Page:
Making Entertaining Deductible
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I trust everyone had a safe and fun 4th of July weekend! I went to the plaza here in downtown Sonoma and enjoyed the parade. Talk about a Norman Rockwell setting and slice of life. Well, when my husband and I were setting up our chairs, who happened to be right next to me but a good business associate. Not a client but a networking buddy. We chatted, ran over to Steiner’s and had a bloody Mary together. Hung out at the BBQ in the plaza afterwards. Never did talk business but we cemented our relationship a little more. He’ll remember me when it’s time to refer clients.

So what do you think? Can I write off that Bloody Mary? Can I write off the hot dog and potato salad? Is this a deductible business entertainment expense?

Well, I hate to burst your bubble, but a smug IRS agent quizzing you about this scenario would joyfully proclaim, “Disallowed!”  There are rules. And essentially, the rules say, “If you’re having way too much fun, it’s not a deductible expense.” But let me quit mincing words here and give you the real lowdown.

Rule #1 – First of all, any entertaining you provide must be directly related to the active conduct of your business or associated with a directly related discussion that preceded or followed the meal or entertainment. This means that hanging out with a business associate or even a client simply to promote goodwill is not deductible nor is giving a party for the sake of establishing goodwill. In order to deduct the cost of entertainment, you must conduct business before, during, or after the event. So we’re talking product demonstration, reveal of a new product or service, or a sales pitch. And the environment must be conducive to conducting business. The IRS believes it is impossible to convince a table-dancing drunk with a lampshade on his head to try your new and improved product.

The IRS once disallowed the write-off of tickets to a baseball game because the loud atmosphere at a ball part does not allow for a comprehensive business discussion.

And giving a sales pitch at the end of a party is much like talking politics with sugar infused 5-year-olds. As a write-off, it’s not going to fly.

Rule #2 – The guest list determines the extent to which you can write off an event. Given you are following Rule #1, you have a 100% write off if:

  1. The party is open to the general public, or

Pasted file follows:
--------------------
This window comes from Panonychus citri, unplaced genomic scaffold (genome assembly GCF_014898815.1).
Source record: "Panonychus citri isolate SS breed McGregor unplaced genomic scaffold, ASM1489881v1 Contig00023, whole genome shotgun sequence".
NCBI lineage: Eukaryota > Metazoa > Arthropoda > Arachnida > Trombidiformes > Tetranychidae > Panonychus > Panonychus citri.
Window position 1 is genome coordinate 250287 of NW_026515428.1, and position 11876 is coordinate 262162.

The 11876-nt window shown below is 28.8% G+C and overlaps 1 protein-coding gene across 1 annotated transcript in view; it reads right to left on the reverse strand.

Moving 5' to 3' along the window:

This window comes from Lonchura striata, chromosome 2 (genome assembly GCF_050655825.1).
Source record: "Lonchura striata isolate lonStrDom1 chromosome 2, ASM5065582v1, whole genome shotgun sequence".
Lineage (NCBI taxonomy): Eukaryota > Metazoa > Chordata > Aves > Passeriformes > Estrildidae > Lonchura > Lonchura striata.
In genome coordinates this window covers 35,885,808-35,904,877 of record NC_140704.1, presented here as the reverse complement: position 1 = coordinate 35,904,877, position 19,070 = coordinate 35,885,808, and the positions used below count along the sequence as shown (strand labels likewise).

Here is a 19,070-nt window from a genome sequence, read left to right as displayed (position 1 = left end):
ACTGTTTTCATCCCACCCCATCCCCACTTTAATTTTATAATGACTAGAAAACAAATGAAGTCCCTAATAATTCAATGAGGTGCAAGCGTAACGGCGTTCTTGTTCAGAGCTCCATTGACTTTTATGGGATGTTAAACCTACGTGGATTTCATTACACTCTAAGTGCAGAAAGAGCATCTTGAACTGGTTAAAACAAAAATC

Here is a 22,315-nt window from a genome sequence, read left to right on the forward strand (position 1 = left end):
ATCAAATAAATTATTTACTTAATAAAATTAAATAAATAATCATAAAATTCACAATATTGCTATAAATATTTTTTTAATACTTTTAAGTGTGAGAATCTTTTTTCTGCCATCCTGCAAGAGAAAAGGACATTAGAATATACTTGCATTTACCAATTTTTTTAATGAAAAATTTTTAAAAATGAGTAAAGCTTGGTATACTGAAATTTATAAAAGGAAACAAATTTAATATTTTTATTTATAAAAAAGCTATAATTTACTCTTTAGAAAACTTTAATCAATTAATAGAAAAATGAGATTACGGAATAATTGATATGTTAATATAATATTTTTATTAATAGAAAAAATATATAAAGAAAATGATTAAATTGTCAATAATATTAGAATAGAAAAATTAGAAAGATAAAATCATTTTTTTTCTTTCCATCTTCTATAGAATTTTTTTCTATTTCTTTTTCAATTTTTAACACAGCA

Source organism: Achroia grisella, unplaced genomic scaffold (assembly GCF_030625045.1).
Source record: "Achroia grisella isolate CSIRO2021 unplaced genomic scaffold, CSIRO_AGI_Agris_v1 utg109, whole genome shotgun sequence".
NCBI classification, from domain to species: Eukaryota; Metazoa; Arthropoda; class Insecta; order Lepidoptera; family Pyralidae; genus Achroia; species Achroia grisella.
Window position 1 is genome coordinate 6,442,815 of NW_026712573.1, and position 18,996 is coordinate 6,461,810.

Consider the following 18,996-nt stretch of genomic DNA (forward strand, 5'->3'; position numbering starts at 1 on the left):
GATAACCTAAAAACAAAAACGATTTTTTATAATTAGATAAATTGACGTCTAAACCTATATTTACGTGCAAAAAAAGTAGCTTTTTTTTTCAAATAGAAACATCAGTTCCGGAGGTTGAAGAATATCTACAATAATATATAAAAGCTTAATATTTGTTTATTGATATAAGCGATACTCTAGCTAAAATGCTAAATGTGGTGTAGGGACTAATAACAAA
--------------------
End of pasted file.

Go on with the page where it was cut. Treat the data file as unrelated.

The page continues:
2.  The party is for employees and their spouses.

You follow the 50% limitation rules that apply in general to meals and entertainment and write off half the cost if:

  1. The party is for customers and prospective customers and/or
  2. Independent contractors associated with your firm (they cannot be classified as employees for this purpose).

There is no write off for attendance by family members even if they are employees or owners. The expense is considered personal and no deduction is allowed. If there is a mix of employees customers and family members, allocate the expense and deduct accordingly. For example, if 10 employees and 30 customers attend, and the party costs $400, you may deduct 100% of 25% of the cost (employees) and 50% of the remaining cost (customers). And you thought there’d be no math. Sorry about that. Your deduction works out to $100 (cost allocated to employees) + $150 (cost allocated to customers) for a total write off of $250.

Rule#3 The entertainment may not be “lavish or extravagant.” That’s another one of those subjective, gray areas that can be argued to death with an auditor, his manager, all the way up to tax court. But why go there? Keep it simple. If your company grosses $100k a year, you likely shouldn’t be helicoptering in your guests. You get the picture.

It’s fine that you follow the rules, but proving you did is another matter. You want to have documentation to prove your case in the event of audit. Here are some tips:

  1. Make sure the invitation announces a business purpose. Such as “Brunch on us! Test drive our new cholesterol-free egg beater omelets.”
  2. Keep a guest list. Have attendees sign a guest book or track RSVPs so you can prove an accurate allocation of the expense.
  3. Take pictures of guests looking at your new products or a video clip of your product demonstration; anything that proves the business purpose.
  4. Keep all receipts for all expenses incurred.
  5. Maintain all of the above documentation in your tax file.

And a final tip: When providing the expenses to your bookkeeper, separate the cost of the party that is 100% deductible to a different category from “Meals and Entertainment.” Track it under “Promotion” or “100% Entertainment” to ensure the full write-off at tax time. Otherwise, your accountant will likely apply the 50% rule to everything under “meals and entertainment” and you will have lost a valuable write-off.

Okay, ready now? Cool. Let’s party!

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